Whether you are considering applying for the first time for Social Security disability, or you’ve reached the stage of preparing for an Administrative Law Judge hearing, a clear understanding of what it means to be “disabled” under Social Security’s rules is critical. Social Security disability benefits are meant to assist those that remain totally disabled from all forms of gainful employment for what is expected to be a year long long or has been a year or longer. Many claimants approach our office failing to understand what needs to be proven, and with this misunderstanding, may apply prematurely or when it does not make sense, or may be proceeding to hearing failing to understand what issues will be of concern to the judge who will be hearing their case.
When we prepare our clients for hearing, we always make clear that proving one is “disabled” from working a job does not equate with being unable to do anything. There is a reason why disability benefits are referred to as “disability benefits, as opposed to “inability” benefits. Everyone one can do something, and may in fact be capable of performing a variety of work functions. The question, however, when pursuing a Social Security disability claim is whether one is performing meaningful work activities in a competitive work environment: that means, as called upon by an employer to do so throughout an 8 hour workday, 5 days per week. Thus, the issue becomes whether one has a sufficiently “consistent” day and sufficiently “consistent” days so as to be counted on by an employer to perform these work activities on a regular and continuing basis. At a minimum, every job, however easy it might be, requires one to show up at a given time, stay for 8 hours per day, not come in late, leave early or call out on any regular basis. Simply calling out 2 or more days per month would create a problem with one’s employer. Likewise, one cannot recline or lie down during the course of the day: postures at a work site are limited to sitting, standing or walking, or some combination of the three. Moreover, the Social Security disability eligibility requirements require a showing that one remain incapable of not only performing their past relevant work (that is to say, any of the jobs performed during the 15 year period prior to becoming disabled), but any other jobs for which they are reasonably suited by age, education and experience for what has been a year or longer. Assuming one is capable of returning to work prior to the actual hearing does not mean that one is not entitled to a period of disability benefits for the period of time they were out of work. Likewise, the Social Security regulations provide for what is called a trial work period, where one can test their ability to work and still receive a check, so long as they were out of work long enough to meet the duration requirement to qualify. Simply attempting to return to work will not necessarily harm a Social Security disability claim: in many cases, it will actually help the claim by showing that the disabled individual has every hope of returning to work just as soon as their medical condition allows. Assuming one is not earning what is deemed to be Substantial Gainful Activity (SGA) the work may have no impact whatsoever. However, even assuming one does earn SGA level earnings, if one does ultimately have to go back out of work as a result of their disabling condition, this may cause that period of work to be deemed an Unsuccessful Work Attempt: assuming this turns out to be the case, the work performed and earned would have no effect whatsoever one one’s potential entitlement to a Social Security disability award of benefits .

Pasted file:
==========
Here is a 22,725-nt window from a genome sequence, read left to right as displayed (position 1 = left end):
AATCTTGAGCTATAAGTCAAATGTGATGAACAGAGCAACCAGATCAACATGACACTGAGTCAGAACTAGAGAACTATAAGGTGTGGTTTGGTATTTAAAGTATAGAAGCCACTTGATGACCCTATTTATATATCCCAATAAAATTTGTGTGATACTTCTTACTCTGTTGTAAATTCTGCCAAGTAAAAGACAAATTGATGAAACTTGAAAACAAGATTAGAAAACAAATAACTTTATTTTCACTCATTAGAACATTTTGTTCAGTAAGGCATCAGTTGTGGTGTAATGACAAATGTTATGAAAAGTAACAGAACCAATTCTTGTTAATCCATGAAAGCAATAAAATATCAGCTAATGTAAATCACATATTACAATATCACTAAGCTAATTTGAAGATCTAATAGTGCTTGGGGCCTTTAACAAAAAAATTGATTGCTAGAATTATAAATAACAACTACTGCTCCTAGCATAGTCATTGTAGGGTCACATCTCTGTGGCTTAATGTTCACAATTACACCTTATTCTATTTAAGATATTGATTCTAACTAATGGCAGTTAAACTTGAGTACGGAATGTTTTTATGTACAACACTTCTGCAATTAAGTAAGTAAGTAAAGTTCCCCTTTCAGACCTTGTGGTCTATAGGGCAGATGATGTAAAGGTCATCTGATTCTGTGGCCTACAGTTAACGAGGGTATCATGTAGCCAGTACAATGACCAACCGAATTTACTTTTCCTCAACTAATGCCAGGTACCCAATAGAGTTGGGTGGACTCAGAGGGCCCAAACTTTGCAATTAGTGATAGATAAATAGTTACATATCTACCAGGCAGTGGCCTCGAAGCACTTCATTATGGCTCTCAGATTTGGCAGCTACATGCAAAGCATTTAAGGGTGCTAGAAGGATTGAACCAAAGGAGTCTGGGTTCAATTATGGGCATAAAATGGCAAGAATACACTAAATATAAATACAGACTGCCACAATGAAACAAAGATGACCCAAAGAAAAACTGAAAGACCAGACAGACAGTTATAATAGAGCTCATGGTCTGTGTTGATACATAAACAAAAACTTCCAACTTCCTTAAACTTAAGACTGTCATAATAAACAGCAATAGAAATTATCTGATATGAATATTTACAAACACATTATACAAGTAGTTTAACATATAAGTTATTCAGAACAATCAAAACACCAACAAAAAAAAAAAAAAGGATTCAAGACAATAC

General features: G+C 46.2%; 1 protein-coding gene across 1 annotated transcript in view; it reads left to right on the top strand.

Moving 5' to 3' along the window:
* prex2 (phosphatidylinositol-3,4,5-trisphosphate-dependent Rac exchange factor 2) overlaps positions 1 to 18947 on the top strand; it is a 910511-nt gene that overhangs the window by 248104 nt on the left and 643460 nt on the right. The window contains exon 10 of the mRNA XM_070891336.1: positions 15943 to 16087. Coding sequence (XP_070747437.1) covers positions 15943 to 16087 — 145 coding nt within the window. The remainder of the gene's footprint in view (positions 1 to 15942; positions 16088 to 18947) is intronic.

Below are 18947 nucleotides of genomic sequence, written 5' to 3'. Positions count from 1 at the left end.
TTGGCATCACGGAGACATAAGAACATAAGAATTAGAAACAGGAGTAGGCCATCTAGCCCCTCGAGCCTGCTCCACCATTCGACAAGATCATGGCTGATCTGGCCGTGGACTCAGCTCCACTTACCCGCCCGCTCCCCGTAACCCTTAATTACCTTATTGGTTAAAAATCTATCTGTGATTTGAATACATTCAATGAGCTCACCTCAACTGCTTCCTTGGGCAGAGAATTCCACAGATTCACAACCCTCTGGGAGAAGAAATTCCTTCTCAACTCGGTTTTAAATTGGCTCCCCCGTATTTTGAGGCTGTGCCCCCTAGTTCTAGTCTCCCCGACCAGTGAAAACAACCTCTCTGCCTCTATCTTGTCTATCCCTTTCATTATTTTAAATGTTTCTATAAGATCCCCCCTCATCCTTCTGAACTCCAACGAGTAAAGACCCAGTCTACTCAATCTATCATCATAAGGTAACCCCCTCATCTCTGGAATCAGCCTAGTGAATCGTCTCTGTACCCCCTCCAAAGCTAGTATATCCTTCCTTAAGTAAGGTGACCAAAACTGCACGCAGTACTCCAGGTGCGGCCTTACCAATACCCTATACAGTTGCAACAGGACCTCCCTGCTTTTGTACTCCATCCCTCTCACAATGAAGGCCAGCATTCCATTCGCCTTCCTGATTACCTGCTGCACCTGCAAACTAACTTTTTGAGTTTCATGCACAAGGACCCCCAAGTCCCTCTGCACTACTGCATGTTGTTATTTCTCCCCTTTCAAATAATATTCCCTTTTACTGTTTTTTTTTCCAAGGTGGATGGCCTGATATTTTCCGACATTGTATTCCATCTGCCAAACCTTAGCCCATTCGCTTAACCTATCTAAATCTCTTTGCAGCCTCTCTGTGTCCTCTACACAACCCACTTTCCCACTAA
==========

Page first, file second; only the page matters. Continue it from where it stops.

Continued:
Therefore, contacting a knowledgeable Social Security lawyer who understands the intricacies of the Social Security rules and regulations, and who can apply them to the facts of your circumstances is important right up front.